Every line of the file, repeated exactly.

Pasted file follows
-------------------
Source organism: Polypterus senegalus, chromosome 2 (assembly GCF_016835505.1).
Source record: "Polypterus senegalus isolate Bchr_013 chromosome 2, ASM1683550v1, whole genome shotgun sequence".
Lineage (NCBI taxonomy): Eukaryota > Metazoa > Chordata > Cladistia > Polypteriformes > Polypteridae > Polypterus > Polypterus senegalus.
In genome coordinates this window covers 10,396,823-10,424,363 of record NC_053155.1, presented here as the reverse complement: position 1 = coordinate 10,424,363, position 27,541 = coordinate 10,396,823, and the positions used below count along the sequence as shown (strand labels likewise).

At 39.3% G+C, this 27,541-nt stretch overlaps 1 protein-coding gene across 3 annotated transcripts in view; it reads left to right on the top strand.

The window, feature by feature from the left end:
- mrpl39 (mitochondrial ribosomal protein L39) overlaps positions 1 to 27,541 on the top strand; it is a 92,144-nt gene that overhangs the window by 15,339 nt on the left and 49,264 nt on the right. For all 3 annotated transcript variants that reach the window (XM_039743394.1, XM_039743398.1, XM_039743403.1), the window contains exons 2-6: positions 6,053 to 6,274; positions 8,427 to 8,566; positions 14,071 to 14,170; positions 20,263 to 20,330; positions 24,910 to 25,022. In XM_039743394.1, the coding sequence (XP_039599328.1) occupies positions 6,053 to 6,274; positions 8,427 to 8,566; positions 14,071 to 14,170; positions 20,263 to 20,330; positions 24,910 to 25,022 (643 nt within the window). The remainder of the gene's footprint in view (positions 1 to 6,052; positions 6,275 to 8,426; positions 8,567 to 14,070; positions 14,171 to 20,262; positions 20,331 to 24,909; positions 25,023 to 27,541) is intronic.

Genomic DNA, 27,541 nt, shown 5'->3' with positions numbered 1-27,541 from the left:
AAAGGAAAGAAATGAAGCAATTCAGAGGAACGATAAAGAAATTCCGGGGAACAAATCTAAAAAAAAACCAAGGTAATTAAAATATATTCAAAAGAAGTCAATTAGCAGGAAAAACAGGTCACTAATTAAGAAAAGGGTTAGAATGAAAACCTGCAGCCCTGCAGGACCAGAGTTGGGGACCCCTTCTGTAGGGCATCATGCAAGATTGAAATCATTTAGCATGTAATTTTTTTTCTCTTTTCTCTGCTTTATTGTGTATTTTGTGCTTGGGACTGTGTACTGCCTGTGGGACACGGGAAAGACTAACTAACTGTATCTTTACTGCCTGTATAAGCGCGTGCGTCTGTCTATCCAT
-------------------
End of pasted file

Source organism: Polypterus senegalus, chromosome 2 (assembly GCF_016835505.1).
Source record: "Polypterus senegalus isolate Bchr_013 chromosome 2, ASM1683550v1, whole genome shotgun sequence".
Lineage (NCBI taxonomy): Eukaryota > Metazoa > Chordata > Cladistia > Polypteriformes > Polypteridae > Polypterus > Polypterus senegalus.
In genome coordinates this window covers 10,396,823-10,424,363 of record NC_053155.1, presented here as the reverse complement: position 1 = coordinate 10,424,363, position 27,541 = coordinate 10,396,823, and the positions used below count along the sequence as shown (strand labels likewise).

At 39.3% G+C, this 27,541-nt stretch overlaps 1 protein-coding gene across 3 annotated transcripts in view; it reads left to right on the top strand.

The window, feature by feature from the left end:
- mrpl39 (mitochondrial ribosomal protein L39) overlaps positions 1 to 27,541 on the top strand; it is a 92,144-nt gene that overhangs the window by 15,339 nt on the left and 49,264 nt on the right. For all 3 annotated transcript variants that reach the window (XM_039743394.1, XM_039743398.1, XM_039743403.1), the window contains exons 2-6: positions 6,053 to 6,274; positions 8,427 to 8,566; positions 14,071 to 14,170; positions 20,263 to 20,330; positions 24,910 to 25,022. In XM_039743394.1, the coding sequence (XP_039599328.1) occupies positions 6,053 to 6,274; positions 8,427 to 8,566; positions 14,071 to 14,170; positions 20,263 to 20,330; positions 24,910 to 25,022 (643 nt within the window). The remainder of the gene's footprint in view (positions 1 to 6,052; positions 6,275 to 8,426; positions 8,567 to 14,070; positions 14,171 to 20,262; positions 20,331 to 24,909; positions 25,023 to 27,541) is intronic.

Genomic DNA, 27,541 nt, shown 5'->3' with positions numbered 1-27,541 from the left:
AAAGGAAAGAAATGAAGCAATTCAGAGGAACGATAAAGAAATTCCGGGGAACAAATCTAAAAAAAAACCAAGGTAATTAAAATATATTCAAAAGAAGTCAATTAGCAGGAAAAACAGGTCACTAATTAAGAAAAGGGTTAGAATGAAAACCTGCAGCCCTGCAGGACCAGAGTTGGGGACCCCTTCTGTAGGGCATCATGCAAGATTGAAATCATTTAGCATGTAATTTTTTTTCTCTTTTCTCTGCTTTATTGTGTATTTTGTGCTTGGGACTGTGTACTGCCTGTGGGACACGGGAAAGACTAACTAACTGTATCTTTACTGCCTGTATAAGCGCGTGCGTCTGTCTATCCAT